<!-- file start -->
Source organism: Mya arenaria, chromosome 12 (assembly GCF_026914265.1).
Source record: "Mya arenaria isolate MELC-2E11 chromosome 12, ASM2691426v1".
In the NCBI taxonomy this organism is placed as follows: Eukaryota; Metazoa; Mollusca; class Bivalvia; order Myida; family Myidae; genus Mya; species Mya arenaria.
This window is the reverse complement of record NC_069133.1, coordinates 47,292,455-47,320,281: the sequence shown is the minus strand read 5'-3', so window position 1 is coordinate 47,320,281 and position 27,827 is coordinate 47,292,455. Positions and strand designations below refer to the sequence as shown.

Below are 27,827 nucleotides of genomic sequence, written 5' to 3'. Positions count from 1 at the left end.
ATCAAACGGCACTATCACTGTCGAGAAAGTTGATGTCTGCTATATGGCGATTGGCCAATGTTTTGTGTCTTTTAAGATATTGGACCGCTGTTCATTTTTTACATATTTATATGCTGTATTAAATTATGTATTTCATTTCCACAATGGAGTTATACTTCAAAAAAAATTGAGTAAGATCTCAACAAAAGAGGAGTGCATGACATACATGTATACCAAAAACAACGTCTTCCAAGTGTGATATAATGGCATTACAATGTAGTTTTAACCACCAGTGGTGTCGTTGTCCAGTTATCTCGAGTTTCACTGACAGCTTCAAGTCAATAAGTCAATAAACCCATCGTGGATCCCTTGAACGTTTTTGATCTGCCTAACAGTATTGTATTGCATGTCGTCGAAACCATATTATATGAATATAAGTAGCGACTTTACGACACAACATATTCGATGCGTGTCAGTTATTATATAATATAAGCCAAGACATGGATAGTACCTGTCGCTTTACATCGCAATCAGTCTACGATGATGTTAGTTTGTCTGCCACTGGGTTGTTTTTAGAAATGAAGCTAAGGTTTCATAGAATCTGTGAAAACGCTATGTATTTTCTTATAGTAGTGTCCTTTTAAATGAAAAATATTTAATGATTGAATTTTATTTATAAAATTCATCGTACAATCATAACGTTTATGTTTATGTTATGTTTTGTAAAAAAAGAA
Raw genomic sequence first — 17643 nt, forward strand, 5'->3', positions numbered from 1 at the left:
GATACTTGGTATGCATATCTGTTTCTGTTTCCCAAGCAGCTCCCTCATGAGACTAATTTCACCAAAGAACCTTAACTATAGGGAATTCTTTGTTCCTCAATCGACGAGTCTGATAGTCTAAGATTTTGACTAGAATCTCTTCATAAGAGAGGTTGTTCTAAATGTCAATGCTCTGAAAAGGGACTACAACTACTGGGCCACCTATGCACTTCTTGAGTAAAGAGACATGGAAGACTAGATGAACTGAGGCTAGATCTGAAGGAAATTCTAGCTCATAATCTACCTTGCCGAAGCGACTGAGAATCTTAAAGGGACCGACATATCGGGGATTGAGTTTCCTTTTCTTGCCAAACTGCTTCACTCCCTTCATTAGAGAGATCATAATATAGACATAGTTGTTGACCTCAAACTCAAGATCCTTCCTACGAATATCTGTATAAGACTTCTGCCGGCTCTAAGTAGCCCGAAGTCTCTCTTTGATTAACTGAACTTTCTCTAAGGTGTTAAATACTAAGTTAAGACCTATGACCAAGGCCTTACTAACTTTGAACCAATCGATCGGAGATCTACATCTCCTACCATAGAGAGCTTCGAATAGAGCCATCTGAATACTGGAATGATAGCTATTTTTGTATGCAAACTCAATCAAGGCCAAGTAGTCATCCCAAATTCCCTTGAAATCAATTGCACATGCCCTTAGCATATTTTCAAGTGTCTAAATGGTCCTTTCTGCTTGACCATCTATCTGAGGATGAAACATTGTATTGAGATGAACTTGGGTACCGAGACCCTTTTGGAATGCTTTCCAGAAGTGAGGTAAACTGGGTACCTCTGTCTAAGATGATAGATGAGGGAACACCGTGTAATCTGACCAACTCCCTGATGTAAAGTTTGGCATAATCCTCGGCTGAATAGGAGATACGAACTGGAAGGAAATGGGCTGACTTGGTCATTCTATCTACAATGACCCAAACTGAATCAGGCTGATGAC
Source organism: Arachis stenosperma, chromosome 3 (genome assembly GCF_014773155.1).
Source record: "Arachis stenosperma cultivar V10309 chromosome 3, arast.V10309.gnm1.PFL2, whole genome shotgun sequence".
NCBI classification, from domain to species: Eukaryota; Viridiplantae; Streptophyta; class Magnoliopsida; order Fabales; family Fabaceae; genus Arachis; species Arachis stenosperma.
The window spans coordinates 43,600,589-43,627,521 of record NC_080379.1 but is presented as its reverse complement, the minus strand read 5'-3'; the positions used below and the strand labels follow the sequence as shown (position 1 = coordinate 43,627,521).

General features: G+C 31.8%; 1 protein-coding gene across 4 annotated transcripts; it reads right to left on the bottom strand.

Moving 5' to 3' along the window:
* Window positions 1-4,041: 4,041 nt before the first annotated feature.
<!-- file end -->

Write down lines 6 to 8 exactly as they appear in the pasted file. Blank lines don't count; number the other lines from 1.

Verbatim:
ATCAAACGGCACTATCACTGTCGAGAAAGTTGATGTCTGCTATATGGCGATTGGCCAATGTTTTGTGTCTTTTAAGATATTGGACCGCTGTTCATTTTTTACATATTTATATGCTGTATTAAATTATGTATTTCATTTCCACAATGGAGTTATACTTCAAAAAAAATTGAGTAAGATCTCAACAAAAGAGGAGTGCATGACATACATGTATACCAAAAACAACGTCTTCCAAGTGTGATATAATGGCATTACAATGTAGTTTTAACCACCAGTGGTGTCGTTGTCCAGTTATCTCGAGTTTCACTGACAGCTTCAAGTCAATAAGTCAATAAACCCATCGTGGATCCCTTGAACGTTTTTGATCTGCCTAACAGTATTGTATTGCATGTCGTCGAAACCATATTATATGAATATAAGTAGCGACTTTACGACACAACATATTCGATGCGTGTCAGTTATTATATAATATAAGCCAAGACATGGATAGTACCTGTCGCTTTACATCGCAATCAGTCTACGATGATGTTAGTTTGTCTGCCACTGGGTTGTTTTTAGAAATGAAGCTAAGGTTTCATAGAATCTGTGAAAACGCTATGTATTTTCTTATAGTAGTGTCCTTTTAAATGAAAAATATTTAATGATTGAATTTTATTTATAAAATTCATCGTACAATCATAACGTTTATGTTTATGTTATGTTTTGTAAAAAAAGAA
Raw genomic sequence first — 17643 nt, forward strand, 5'->3', positions numbered from 1 at the left:
GATACTTGGTATGCATATCTGTTTCTGTTTCCCAAGCAGCTCCCTCATGAGACTAATTTCACCAAAGAACCTTAACTATAGGGAATTCTTTGTTCCTCAATCGACGAGTCTGATAGTCTAAGATTTTGACTAGAATCTCTTCATAAGAGAGGTTGTTCTAAATGTCAATGCTCTGAAAAGGGACTACAACTACTGGGCCACCTATGCACTTCTTGAGTAAAGAGACATGGAAGACTAGATGAACTGAGGCTAGATCTGAAGGAAATTCTAGCTCATAATCTACCTTGCCGAAGCGACTGAGAATCTTAAAGGGACCGACATATCGGGGATTGAGTTTCCTTTTCTTGCCAAACTGCTTCACTCCCTTCATTAGAGAGATCATAATATAGACATAGTTGTTGACCTCAAACTCAAGATCCTTCCTACGAATATCTGTATAAGACTTCTGCCGGCTCTAAGTAGCCCGAAGTCTCTCTTTGATTAACTGAACTTTCTCTAAGGTGTTAAATACTAAGTTAAGACCTATGACCAAGGCCTTACTAACTTTGAACCAATCGATCGGAGATCTACATCTCCTACCATAGAGAGCTTCGAATAGAGCCATCTGAATACTGGAATGATAGCTATTTTTGTATGCAAACTCAATCAAGGCCAAGTAGTCATCCCAAATTCCCTTGAAATCAATTGCACATGCCCTTAGCATATTTTCAAGTGTCTAAATGGTCCTTTCTGCTTGACCATCTATCTGAGGATGAAACATTGTATTGAGATGAACTTGGGTACCGAGACCCTTTTGGAATGCTTTCCAGAAGTGAGGTAAACTGGGTACCTCTGTCTAAGATGATAGATGAGGGAACACCGTGTAATCTGACCAACTCCCTGATGTAAAGTTTGGCATAATCCTCGGCTGAATAGGAGATACGAACTGGAAGGAAATGGGCTGACTTGGTCATTCTATCTACAATGACCCAAACTGAATCAGGCTGATGAC